The controversial radio personality passed away on Friday morning at Baylor Scott and White Medical Center in College Station, Texas.
Don Imus, the radio personality whose insult humor and savage comedy catapulted him to a long-lasting and controversial career, has died at 79. His three-hour radio program, Imus in the Morning, was widely popular, especially with the over 25-male demographic.
Imus died Friday morning at Baylor Scott and White Medical Center in College Station, Texas, after being hospitalized on Christmas Eve, a representative said. The cause of death was not disclosed.
Mike and the Mad Dog host Mike Francesca tweeted Friday, “Shocking news on the passing of my friend, Don Imus. He will long be remembered as one of the true giants in the history of radio.”
Morning Joe host Joe Scarborough added, “Morning Joe obviously owes its format to Don Imus. No one else could have gotten away with that much talk on cable news. Thanks for everything, Don.” Morning Joe started as a fill-in for Imus in the Morning after Imus was fired from MSNBC in 2007.
Imus in the Morning, which debuted on WNBC-AM in New York in 1971, most recently reached radio listeners via Citadel Media and was simulcast on the Fox Business Network.
Imus was loved or hated for his caustic loudmouth. Outspoken in an age of political correctness, his often coarse satire offended sensibilities. Yet his listeners included those whom he often ridiculed. His call-in guests included President Clinton, Dan Rather, Tim Russert, Bill Bradley, David Dinkins, Rudy Giuliani and political analyst Jeff Greenfield, who once remarked, “He’s out there talking the way most of us talk when we’re not in public.”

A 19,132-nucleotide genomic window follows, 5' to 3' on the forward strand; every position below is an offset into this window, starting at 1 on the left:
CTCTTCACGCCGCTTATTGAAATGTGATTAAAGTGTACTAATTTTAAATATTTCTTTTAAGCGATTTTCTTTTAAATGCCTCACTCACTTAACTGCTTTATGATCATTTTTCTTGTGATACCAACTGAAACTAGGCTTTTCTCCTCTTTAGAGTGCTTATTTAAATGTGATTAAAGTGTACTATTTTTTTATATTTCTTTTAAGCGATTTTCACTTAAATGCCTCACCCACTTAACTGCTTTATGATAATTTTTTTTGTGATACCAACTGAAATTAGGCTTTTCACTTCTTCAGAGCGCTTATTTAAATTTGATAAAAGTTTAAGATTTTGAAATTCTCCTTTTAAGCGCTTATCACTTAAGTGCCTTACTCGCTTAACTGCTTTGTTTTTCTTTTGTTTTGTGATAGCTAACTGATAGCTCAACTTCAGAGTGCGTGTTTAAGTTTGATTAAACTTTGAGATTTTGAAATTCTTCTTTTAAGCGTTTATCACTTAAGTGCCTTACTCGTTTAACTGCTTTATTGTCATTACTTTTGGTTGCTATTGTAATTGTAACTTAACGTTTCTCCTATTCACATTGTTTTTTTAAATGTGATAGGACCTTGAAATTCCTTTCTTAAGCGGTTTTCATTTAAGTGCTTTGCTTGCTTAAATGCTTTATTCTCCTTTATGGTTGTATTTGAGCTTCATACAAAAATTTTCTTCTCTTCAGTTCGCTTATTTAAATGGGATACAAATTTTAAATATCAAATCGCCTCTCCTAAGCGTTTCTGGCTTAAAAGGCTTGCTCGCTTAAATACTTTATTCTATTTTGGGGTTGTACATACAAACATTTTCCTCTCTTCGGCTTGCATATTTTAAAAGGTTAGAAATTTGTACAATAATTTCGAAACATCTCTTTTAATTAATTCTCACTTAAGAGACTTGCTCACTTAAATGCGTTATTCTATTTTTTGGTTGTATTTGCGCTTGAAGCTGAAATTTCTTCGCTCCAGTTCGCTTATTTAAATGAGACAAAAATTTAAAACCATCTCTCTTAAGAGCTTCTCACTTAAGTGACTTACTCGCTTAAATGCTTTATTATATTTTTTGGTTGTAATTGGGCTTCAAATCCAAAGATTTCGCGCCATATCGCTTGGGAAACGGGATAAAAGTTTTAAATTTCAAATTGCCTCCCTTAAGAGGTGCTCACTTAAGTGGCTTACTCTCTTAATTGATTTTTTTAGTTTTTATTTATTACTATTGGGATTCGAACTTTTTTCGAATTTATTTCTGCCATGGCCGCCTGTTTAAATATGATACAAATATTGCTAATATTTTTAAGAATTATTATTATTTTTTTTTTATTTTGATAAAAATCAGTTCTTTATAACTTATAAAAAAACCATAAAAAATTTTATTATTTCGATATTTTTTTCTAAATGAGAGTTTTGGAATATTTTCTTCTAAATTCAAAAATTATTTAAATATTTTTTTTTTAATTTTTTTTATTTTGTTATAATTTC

He sparked national outcry in 2007 when he made derogatory, racist remarks about the Rutgers women’s basketball team. CBS Radio and MSNBC then dropped his show.
He rebounded by signing a multiyear contract with the Fox Business Network in 2009 to simulcast Imus in the Morning from 6-9 a.m., with Fox anchors appearing during the program.
Imus battled a lifelong addiction to drugs and alcohol. In 2009, he was diagnosed with prostate cancer.
Imus was often compared to syndicated shock jock Howard Stern, who also had a stint on WNBC radio early in his career, and they frequently appeared on each other’s shows. Although Imus could not match Stern’s audience in terms of numbers, advertisers were well aware of Imus’ better-educated and richer demographic, often preferring him.
Imus in the Morning sandwiched music around his in-your-face commentary in which he mocked authority figures and ridiculed social and political problems. His no-holds-barred humor, including gags and pranks, spurred the onset of “shock jocks” like Stern. A mix of rock ’n’ roll, raunchy humor, call-ins and hard barbs, Imus in the Morning was a huge hit.
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Source: Hollywood Reporter